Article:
TITLE: WINDOWS OF TIME
ARTIST: MIKE MULLINS
LABEL: RUBBER CHICKEN RECORDS
RELEASE DATE: 2014
Windows of Time is the perfect title for this beautiful collection of mostly-original songs and instrumentals by guitar and mandolin master, Mike Mullins. Sometimes playful, often poignant, his music captures the stories and styles of centuries past…while providing an overview of more than two decades Mullins’ own compositions and arrangements. The result is an album filled with timeless appeal….rooted in acoustic tradition, poetic story-songs and toe-tapping reels.
Mullins has been called a musician’s musician for good reason. Beyond his instrumental precision and quicksilver picking, there is a sweetness that runs through his music; a wistful quality in his weave of guitar, mandolin, and vocals…frequently combined with a fiddle.
Not surprisingly, Mullins has been an integral part of the California acoustic music scene for over 30 years. He has toured and recorded with such well-known bands as The Acousticats (with fiddler Phil Salazar), the Cache Valley Drifters (with David West, Bill Griffin and Wally Barnick) and the Hay Dudes (with Barnick and Kenny Blackwell), as well as the Tom Corbett Trio. And over the years, he has recorded over 50 CDs.
What IS surprising, however, is that Windows of Time is Mike Mullins’ first solo album. A stellar production, it reflects his musical friendships throughout the years, with album credits reading like a “Who’s Who” in today’s Americana scene:
Produced by multi-instrumentalist icon David West (who also plays bass on most tracks, as well as providing occasional banjo, guitar, and harmony vocals), Windows of Time features such luminaries as Gabe Witcher and Phil Salazar on fiddle…Joe Craven on percussion…Tom Corbett on mandolin…Tom Lee on bass…and Penny Nichols on harmony vocals…to name a few.
The album is almost equally divided between songs and instrumentals. It opens with the title track, an outstanding original inspired by the true story of a Civil War photographer, unrecognized in his day, who risked his life to preserve our nation’s history. His battlefield portraits serve as the window through which we can still glimpse those dark times, but his photos were credited to his employer. It’s a powerful, moving song…simultaneously dramatic, melancholy and memorable.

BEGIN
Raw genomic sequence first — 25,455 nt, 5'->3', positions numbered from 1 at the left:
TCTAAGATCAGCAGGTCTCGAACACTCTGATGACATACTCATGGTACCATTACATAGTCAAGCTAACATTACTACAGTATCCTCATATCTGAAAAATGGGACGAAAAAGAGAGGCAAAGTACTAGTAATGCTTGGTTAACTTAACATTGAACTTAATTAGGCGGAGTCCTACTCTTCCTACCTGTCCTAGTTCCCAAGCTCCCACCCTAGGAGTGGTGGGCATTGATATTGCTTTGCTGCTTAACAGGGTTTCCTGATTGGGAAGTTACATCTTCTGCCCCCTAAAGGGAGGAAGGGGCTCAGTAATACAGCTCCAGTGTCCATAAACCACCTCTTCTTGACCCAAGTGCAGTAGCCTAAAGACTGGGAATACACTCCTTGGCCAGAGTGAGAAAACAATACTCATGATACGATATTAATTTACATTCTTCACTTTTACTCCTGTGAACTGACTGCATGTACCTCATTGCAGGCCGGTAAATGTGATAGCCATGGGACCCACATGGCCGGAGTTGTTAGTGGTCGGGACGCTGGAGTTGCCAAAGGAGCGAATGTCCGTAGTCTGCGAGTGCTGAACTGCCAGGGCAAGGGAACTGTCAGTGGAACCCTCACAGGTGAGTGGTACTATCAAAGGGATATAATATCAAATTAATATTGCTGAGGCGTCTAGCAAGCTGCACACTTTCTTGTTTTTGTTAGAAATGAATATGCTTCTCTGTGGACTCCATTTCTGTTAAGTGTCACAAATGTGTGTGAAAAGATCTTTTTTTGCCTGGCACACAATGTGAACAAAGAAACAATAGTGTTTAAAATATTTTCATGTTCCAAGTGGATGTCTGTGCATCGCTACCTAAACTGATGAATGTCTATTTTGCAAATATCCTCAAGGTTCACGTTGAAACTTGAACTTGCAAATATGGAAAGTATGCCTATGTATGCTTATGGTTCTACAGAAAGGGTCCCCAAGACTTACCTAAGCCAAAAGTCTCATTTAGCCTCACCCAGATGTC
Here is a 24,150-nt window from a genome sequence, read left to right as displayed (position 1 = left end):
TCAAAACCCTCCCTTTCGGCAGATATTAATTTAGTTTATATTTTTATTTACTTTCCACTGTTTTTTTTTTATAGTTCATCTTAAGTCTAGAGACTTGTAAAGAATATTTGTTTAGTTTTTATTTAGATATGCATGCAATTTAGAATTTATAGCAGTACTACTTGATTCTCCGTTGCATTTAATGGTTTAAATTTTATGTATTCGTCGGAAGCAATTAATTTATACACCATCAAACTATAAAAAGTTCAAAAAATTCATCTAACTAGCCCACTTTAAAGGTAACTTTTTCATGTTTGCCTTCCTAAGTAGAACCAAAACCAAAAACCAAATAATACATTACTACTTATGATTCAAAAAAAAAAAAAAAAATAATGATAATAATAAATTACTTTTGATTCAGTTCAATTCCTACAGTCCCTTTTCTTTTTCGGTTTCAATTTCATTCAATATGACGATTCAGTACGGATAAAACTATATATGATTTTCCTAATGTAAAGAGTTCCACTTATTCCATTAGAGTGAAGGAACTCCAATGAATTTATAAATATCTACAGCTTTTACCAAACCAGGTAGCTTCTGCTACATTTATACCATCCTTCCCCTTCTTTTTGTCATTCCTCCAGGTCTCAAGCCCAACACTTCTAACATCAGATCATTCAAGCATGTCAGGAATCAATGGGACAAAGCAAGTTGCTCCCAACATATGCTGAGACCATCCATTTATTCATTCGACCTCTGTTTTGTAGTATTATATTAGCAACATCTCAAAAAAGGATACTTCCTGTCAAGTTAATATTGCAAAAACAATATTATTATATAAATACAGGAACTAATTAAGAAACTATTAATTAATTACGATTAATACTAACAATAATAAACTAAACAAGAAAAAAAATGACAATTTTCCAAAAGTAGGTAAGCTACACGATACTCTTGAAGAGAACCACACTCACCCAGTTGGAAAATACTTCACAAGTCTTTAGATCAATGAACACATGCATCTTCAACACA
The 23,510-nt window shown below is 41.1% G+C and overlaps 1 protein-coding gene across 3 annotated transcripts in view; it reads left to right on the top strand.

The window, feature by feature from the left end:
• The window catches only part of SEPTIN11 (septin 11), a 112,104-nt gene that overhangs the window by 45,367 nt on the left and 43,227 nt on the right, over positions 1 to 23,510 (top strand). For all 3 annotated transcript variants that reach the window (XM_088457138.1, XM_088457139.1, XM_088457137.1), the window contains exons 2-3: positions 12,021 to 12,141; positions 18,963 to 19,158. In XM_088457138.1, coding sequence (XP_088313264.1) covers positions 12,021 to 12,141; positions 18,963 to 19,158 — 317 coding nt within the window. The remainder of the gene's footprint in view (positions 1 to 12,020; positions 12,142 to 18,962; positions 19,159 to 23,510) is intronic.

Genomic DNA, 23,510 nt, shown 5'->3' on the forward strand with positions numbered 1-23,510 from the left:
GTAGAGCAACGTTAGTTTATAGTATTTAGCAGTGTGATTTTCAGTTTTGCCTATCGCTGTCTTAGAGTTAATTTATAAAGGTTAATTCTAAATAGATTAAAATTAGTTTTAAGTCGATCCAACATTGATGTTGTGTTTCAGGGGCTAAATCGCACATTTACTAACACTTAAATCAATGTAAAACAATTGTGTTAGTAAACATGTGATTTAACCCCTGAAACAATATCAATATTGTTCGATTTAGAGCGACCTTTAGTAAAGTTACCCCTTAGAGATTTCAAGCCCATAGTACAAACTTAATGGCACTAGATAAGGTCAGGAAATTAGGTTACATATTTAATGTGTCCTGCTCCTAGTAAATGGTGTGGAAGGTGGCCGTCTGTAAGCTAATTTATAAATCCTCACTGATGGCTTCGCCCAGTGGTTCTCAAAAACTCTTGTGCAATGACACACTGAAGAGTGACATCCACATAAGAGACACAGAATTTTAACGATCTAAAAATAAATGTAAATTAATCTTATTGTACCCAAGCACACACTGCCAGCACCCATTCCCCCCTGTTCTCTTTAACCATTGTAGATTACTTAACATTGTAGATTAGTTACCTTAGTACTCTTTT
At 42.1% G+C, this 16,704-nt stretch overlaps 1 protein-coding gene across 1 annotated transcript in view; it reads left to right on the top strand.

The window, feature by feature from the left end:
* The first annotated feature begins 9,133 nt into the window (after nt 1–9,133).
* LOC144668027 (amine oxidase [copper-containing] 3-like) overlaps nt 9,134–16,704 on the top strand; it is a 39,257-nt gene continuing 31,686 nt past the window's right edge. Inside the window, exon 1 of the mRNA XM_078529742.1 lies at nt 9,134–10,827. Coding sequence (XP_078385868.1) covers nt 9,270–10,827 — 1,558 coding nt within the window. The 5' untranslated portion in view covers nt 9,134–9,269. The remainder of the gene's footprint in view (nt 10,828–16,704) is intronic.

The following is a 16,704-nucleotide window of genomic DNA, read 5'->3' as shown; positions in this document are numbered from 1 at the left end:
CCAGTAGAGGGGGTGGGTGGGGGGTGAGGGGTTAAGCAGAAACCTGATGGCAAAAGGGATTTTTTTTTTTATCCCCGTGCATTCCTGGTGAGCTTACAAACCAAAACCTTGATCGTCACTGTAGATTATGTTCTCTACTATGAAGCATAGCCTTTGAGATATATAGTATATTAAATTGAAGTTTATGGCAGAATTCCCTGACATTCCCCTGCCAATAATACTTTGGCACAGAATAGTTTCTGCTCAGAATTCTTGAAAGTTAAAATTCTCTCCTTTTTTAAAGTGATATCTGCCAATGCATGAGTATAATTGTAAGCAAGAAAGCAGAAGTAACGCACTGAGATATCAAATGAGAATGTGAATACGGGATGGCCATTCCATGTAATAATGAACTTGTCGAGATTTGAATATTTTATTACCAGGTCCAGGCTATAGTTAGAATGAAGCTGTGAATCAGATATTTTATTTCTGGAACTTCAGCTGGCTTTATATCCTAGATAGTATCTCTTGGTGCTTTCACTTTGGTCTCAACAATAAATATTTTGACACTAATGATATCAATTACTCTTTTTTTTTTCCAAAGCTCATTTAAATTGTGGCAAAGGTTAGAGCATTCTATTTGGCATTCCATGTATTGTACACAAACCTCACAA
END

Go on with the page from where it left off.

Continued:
It’s followed by one of the prettiest arrangements of Streets of Laredo I’ve heard, where Mullins’ mandolin skips and soars, juxtaposed against the exquisite melancholy of Gabe Witcher’s fiddle. And then there is the melodic instrumental, Graduation Day—a gentle original that lets you almost picture a line of graduates marching up to get their diplomas.
Not all is serious on this CD. Young Maverick is a light-hearted song about the fantastic boasts of a little cowboy, enhanced by the great harmony vocals of Penny Nichols. And Weasel in the Woodchopper keeps up the fast-paced fun, as Witcher’s fiddle and Mullin’s mandolin dance ‘round and ‘round each other in an upbeat, original rag.
Snowflake Reel is another such instrumental whirlwind of talent, as Mullins plays a turbo-charged duet with fellow mandolin ace, Tom Corbett. A ton of fun to listen to, his rendition of this traditional reel proves, without a doubt, that you don’t always need words to convey a sense of humor.
On the softer side of listening is Mullins’ delicate, dreamy guitar number, Morning Star, with its mesmerizing chord progressions and soothing strums; and a jazzy, syncopated cover of It Had To Be You.
Close to the end of the album is another Mullins’ original that takes place against the backdrop of the Civil War, called Rhode Island Bride. Again, it’s based on a true story – cited in Ken Burns’ 1990 “Civil War” documentary – about a young husband who went off to fight in the Union Army. His loving letter to his wife, written on the eve of the fateful Battle of Bull Run, serves as the inspiration for this heartfelt song; and the sorrow is vividly captured in the gorgeous violin solo of Sean Wood.
Still another nostalgic gem, Ballad of St. Anne’s Reel (by David Mallett), is written around a classic fiddle tune and its “lingering magic” in a small town…long after the fiddler has gone. This lively and lovely song features the virtuoso dual fiddling of Phil Salazar and Charl Ann Gastineau in a performance that is simultaneously upbeat and poignant.
The final “official” track, Danza Calavera, is a tasty mix of variations on an unidentified tune….with Joe Craven spicing things up with some Latin percussion as well as fiddle…and Jim Kerwin serving up a hearty bass.
Despite the many contributions of guest artists on this album, Mike Mullins always remains the “star.” This is evident in the Epilogue, Over the Rainbow, a beguiling instrumental which just features his solo mandolin. The beautiful simplicity of this treatment is a fitting end to a simply beautiful album.
A New York transplant to the tiny town of Carpinteria, CA, Jackie is a freelance writer by profession and a singer-songwriter by passion. Her third album of original Folk/Americana songs was among Top Folk Albums of 2011 on the Folk Music Radio Airplay Charts, and her new newly-released fourth album, Can’t Fix Crazy, is among Top Folk Albums of May 2014. Jackie is also an active member in such acoustic music communities as SummerSongs, SongMakers, and FARWest Folk Alliance.